Kirstie Allsopp: "I would never lie, or try to produce something that wasn't real"

Kirstie Allsopp: "I would never lie, or try to produce something that wasn't real"

"If you look around you," says Kirstie Allsopp, in that familiar cut-glass accent, "every single thing is second-hand." She proudly points out the cupboard that nobody else wanted at auction and the high chairs found at the side of the road — "you just give them a good wash." We are sitting in the kitchen of Allsopp's lovely west London home to talk about Meadowgate, her house in north Devon, the "doing up" of which has been the focus of a television series, and now a book, Kirstie's Homemade Home (Hodder, October).

Allsopp, with her large dark eyes and porcelain skin, is instantly recognisable from her 10-year reign as the co-presenter of the hit Channel 4 property shows "Location, Location, Location" and "Relocation, Relocation" and seems every bit as warm and friendly as she does on the telly. All those years in and out of properties, and of seeing the same mass-produced furniture, has influenced her new book: "It's not so much that you see the same stuff, because there's a limited number of shops, but you go into houses and you think:'Did this person just land on this planet five years ago? Where is that dark ugly thing that they were left by their grandmother that is actually really good once repainted?'... It's extraordinary the amount of times you go into houses and there's no history or provenance or anything. It's almost like we're denying where we come from and who we are."

The TV series came about because although Allsop had been trying to persuade Andrew Jackson (commissioning editor at Channel 4) to do something that focused on crafts "for a long time" it wasn't until Meadowgate, which was bought at auction in mid-summer 2008, that they found what she calls "the right hook". The house, uninhabited for almost four decades, provided the perfect blank canvas for an interiors series. It was developed in November 2008, began filming in January 2009 and the first series transmitted in April last year (the second series is due to be shown this autumn) — an incredibly quick turnround.

Planned from the start

A book was planned from the very beginning although Allsopp struggled to fit in the actual writing around her other filming commitments until she went away with Lisa McCann, a producer on the TV series, for a few days to chat through her ideas. This collaborative effort "we just went back and forward with it" has resulted in one of the book's key strengths — it's unmistakeably Allsopp's voice, intimate, chatty, ever-so-slightly bossy, as in the first section she guides you through the rooms at Meadowbank and expounds her (very practical) ideas about interior design. There's a very "green" emphasis throughout on reusing and recycling, something Allsopp is passionate about: "It's really hard to say this without sounding lecturey but we're trying a little bit to say look, we chuck so much stuff out. If you don't want something find someone who does. And if you do want something, is it not available second-hand?"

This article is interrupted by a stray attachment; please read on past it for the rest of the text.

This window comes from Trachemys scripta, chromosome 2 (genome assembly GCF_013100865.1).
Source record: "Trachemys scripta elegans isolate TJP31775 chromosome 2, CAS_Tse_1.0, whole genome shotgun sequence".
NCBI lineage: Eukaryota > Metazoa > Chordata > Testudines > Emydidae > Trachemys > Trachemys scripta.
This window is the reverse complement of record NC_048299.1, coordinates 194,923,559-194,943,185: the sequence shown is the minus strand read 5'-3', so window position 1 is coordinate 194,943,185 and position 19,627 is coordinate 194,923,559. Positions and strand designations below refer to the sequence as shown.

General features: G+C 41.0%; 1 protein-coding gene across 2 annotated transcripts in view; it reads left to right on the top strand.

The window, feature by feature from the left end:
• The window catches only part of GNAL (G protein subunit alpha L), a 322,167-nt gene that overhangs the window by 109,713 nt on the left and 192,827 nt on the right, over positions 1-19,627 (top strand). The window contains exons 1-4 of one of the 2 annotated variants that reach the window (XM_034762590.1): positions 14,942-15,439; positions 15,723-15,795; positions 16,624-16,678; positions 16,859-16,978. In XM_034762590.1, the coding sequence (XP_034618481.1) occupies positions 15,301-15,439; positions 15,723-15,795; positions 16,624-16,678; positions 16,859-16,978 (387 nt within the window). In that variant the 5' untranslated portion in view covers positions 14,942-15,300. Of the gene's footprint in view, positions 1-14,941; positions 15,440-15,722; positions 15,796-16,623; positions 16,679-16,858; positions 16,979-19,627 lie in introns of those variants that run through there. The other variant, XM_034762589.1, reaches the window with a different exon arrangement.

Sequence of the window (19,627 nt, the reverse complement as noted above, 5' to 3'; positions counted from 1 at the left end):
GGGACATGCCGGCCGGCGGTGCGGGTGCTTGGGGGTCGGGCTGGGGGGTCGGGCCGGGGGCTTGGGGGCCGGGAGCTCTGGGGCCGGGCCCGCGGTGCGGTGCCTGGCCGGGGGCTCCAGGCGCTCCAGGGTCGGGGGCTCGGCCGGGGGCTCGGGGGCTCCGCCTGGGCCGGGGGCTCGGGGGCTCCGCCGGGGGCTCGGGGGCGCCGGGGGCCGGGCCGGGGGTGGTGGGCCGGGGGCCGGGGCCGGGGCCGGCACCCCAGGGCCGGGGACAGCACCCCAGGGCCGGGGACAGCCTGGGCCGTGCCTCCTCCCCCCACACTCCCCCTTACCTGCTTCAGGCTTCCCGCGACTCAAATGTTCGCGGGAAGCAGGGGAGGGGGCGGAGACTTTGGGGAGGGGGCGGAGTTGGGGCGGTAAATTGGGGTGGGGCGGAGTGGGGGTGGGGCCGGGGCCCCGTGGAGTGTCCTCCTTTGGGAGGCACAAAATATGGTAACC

Endearingly, throughout the book she's very careful not to position herself as any sort of interiors expert, frequently explaining to the reader that she tried such-and-such but it didn't quite work. Honesty, she says, is very important to her, "I would never lie, or try to produce something that wasn't real." This is, she says, why she is happy to do interviews at home, is honest about the levels of childcare she has and hasn't "tried to change the way I talk or the way I look". "I think that's as important in this book as it is in any other place because you can't expect people to trust you if you're not honest. I'm saying to people 'this is what I believe'. Not 'do it this way' but 'you could do it this way'. If this was a fabrication of the TV company, if the house was a set, if the book was written by someone else... you'd be really living a lie."

Inspired by guests

Inspired by the British crafts — people who featured on the TV programme, Kirstie's Homemade Home also contains lots of practical DIY projects with instructions ranging from the very simple — a lavender bag, to the more challenging — gilding glass using silver leaf. She's very keen on encouraging people "to do more with their hands" as it gives such a sense of achievement. In the introduction she mentions she was never the "arty one" at school. With an interior decorator mother and a father (former chairman of Christie's) who she describes as "a talented artist", she says she didn't think of herself as creative: "Of course, looking back on my career, I see [that] finding houses for people, and suggesting what they do with those houses, is as creative as anything else. [Knowing how to] maximise the light and space of a property, I just never acknowledged that that was creative until I started working on this show."

Ultimately though Allsopp wants us to have confidence in our own taste. "I think the most important thing — beyond anything else and any kind of airy fairy ideas of mine — is that you love your home and that your home makes you happy."